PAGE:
Stay up to date
Aireon is at the leading edge of Aviation technology, sign up to stay up to date with all our news, completely free.
MCLEAN, VA. (November 12, 2015) – Aireon LLC praises the International Telecommunication Union (ITU) for supporting global aviation safety by adopting a primary allocation of the 1090 MHz frequency band for the reception by satellite of Automatic Dependent Surveillance-Broadcast (ADS-B) signals from aircraft. The decision, made during the World Radiocommunication Conference (WRC-15) in Geneva, Switzerland, protects this essential frequency for real-time flight tracking and global surveillance of aircraft through ADS-B over satellite. This important step will extend air traffic surveillance coverage of equipped aircraft to 100 percent of the earth’s surface – from the 30 percent coverage available today.
Today, real-time air traffic control surveillance of flights cannot go beyond the line-of-sight of radar or ground-based ADS-B stations, leaving the vast majority of the planet without air traffic surveillance. By utilizing space-based ADS-B receivers built into the Iridium NEXT satellite constellation, Aireon will present air traffic controllers with real-time air traffic surveillance information allowing for significant improvements in safety and operational efficiency. Aireon’s global air traffic surveillance solution will be operational in 2018. The allocation enables the global aviation community to use this ground-breaking capability to safely monitor, control and operate their ADS-B equipped aircraft.
“This primary allocation is a victory for the international aviation industry: airlines, ANSPs and the travelling public as a whole and we applaud the ITU for making air traffic safety a priority,” said Don Thoma, CEO, Aireon. “Space-based ADS-B comes with numerous benefits to airlines, ANSPs and all aviation stakeholders, in addition to real-time air traffic surveillance, such as more efficient routing, increased fuel savings and the ability for pilots to make real-time flight path adjustments to avoid poor weather.”
ADS-B technology is already widely used onboard aircraft and mandated by many state regulators and Air Navigation Service Providers (ANSPs), including the Federal Aviation Administration, EUROCONTROL, Airservices Australia, Hong Kong, Civil Aviation Authority Singapore (CAAS) and Indonesia. Adding satellite-based air traffic surveillance and tracking to ADS-B technology will fundamentally change the way air traffic is managed today, allowing for decreased flight separation, more efficient airport ground operations and when necessary, decreased emergency response times, worldwide. Airlines will not have to further equip, beyond what’s mandated, to be able to utilize this global, real-time service.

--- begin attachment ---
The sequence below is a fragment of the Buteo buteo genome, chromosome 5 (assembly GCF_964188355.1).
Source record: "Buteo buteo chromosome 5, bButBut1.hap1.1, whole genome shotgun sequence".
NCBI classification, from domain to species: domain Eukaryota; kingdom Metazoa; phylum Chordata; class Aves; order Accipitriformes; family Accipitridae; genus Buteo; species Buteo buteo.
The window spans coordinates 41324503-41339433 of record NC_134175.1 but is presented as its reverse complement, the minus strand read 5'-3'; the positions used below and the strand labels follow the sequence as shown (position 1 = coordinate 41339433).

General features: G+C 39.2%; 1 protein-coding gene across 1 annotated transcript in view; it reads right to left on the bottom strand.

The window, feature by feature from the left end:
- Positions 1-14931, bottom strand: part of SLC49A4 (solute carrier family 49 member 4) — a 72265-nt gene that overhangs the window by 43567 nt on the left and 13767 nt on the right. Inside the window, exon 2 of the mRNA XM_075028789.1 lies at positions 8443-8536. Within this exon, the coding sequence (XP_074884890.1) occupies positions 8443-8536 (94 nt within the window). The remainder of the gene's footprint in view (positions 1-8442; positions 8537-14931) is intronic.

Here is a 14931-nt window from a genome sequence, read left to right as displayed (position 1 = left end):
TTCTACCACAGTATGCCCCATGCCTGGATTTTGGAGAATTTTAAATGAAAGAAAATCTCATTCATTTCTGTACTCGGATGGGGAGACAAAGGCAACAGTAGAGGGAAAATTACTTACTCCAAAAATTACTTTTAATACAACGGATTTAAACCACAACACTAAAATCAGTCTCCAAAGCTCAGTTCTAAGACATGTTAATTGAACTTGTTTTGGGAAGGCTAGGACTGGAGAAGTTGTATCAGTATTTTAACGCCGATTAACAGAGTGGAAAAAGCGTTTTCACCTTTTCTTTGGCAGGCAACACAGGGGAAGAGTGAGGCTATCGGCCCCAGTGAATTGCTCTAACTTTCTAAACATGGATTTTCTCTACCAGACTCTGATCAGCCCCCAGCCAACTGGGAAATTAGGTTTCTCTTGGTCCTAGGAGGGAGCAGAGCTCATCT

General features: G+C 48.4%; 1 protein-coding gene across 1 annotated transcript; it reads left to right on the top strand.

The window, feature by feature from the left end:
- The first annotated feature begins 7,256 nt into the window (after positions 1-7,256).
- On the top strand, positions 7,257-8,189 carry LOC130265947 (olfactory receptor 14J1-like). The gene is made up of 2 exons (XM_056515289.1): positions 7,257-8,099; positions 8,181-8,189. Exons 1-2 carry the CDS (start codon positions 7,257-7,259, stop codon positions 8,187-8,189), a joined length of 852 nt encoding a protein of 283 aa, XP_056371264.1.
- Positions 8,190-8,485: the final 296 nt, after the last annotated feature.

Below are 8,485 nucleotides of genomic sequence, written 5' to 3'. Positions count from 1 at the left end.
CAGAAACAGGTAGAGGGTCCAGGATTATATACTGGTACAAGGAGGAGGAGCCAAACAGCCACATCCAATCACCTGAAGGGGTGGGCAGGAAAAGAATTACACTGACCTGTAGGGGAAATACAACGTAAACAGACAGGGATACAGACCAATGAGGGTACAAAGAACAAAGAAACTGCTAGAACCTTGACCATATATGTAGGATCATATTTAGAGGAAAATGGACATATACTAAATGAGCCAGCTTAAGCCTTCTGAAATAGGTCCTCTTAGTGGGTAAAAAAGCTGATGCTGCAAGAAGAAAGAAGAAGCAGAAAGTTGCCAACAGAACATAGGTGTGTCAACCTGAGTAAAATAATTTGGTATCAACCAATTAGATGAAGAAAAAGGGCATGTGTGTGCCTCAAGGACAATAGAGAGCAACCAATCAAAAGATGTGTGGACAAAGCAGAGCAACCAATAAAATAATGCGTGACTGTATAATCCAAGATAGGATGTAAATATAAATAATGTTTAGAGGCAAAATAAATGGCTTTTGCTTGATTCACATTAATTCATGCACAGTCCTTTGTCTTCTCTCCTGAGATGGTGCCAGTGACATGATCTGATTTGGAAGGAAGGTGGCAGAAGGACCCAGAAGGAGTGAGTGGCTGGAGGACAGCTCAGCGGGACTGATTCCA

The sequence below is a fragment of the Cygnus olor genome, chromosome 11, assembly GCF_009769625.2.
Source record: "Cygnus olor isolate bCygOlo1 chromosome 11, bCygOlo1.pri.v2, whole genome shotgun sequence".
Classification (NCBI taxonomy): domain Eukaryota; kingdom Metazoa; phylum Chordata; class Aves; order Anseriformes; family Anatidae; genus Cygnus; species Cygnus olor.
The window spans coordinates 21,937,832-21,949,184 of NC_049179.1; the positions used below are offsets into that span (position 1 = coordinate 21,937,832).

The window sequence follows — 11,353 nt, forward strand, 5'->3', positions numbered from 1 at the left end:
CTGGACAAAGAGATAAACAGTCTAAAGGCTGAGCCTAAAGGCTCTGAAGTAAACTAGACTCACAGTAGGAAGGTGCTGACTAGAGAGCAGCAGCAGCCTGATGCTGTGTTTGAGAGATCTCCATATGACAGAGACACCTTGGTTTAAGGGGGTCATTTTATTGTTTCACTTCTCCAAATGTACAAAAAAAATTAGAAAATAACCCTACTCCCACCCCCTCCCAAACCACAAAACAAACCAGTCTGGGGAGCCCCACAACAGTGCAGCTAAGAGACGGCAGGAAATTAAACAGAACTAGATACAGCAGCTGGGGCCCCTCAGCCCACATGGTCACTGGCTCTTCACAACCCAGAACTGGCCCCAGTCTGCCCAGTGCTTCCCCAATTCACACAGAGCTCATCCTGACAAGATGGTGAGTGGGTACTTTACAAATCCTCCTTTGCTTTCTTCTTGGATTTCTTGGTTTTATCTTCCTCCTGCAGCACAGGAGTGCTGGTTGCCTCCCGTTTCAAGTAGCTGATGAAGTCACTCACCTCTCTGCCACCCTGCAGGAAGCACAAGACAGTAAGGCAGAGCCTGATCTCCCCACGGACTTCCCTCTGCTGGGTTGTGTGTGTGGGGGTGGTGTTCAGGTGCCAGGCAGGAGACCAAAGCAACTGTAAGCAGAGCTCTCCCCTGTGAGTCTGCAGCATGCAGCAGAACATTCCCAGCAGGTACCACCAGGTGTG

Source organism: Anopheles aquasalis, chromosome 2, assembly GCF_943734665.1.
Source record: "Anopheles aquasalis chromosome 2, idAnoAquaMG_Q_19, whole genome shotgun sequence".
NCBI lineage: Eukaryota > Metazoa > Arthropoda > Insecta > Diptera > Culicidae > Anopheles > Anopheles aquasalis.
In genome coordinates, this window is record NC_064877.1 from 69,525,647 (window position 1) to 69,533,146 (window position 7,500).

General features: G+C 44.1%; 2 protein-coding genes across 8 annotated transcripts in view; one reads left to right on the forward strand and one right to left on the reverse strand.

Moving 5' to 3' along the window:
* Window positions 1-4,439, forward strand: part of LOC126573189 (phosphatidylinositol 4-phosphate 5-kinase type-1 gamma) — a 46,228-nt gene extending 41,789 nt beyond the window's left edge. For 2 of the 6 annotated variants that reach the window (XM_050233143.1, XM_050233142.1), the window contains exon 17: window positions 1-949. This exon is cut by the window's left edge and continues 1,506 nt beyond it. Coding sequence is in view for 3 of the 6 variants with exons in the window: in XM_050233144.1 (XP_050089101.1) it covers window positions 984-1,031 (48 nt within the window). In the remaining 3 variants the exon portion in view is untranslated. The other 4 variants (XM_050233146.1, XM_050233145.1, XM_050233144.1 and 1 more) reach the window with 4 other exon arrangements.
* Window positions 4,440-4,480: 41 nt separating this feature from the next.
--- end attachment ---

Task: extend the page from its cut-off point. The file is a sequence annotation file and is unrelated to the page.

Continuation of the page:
According to François Rancy, Director of the ITU Radiocommunication Bureau, “ITU has worked closely with ICAO to take urgent action in the wake of recent tragedies such as MH370. We recognized a need to take all necessary steps to support improved global flight tracking and we focused many of our resources on gaining a rapid resolution. This action represents a broad collaborative effort by states and global regulators to improve safety for all aviation stakeholders and the flying public. In reaching this agreement at WRC-15, ITU has responded in record time to the expectations of the global community on global flight tracking.”
“Space-based ADS-B is a game-changing development for the international aviation industry,” said John Crichton, president and CEO of NAV CANADA. “The ITU decision to provide the necessary spectrum allocation enables us to move forward on this important technology. We look forward to implementing space-based ADS-B in our airspace and to the safety and efficiency benefits it will bring for our customers and global aviation.”
“This is a significant accomplishment for the ITU at the WRC. The primary spectrum allocation protection shows a global commitment to the safety and efficiency of air traffic,” said Roberta Neri, CEO, Enav. “Satellite ADS-B will dramatically enhance air traffic surveillance and by having the ability to track ADS-B signals globally, it will reduce the likelihood of losing aircraft in the future. The ITU has made the issue of flight tracking a priority during its WRC; we commend their determination and support of this critical service for air traffic.”
“The Irish Aviation Authority commends the ITU for their commitment to adopting primary allocation protection for satellite-based ADS-B tracking,” said Eamonn Brennan, CEO, Irish Aviation Authority (IAA). “IAA and Aireon are partnering to provide Aireon ALERT, a global flight tracking public service, to be used in emergency situations, once the service is operational in 2018. By having primary allocation, satellite-based ADS-B will provide the aviation industry and search and rescue community with a global, precise and accurate tracking capability. The ITU, with the support of ICAO, has made it their mission during the WRC to enhance safety for the flying public and we applaud their successful campaign.”
The ITU is the United Nations’ specialized agency for information and communication technologies. It is charged with managing radio spectrum and satellite orbits with a goal of protecting and supporting everyone’s fundamental right to communicate.
+1 (703) 287-7452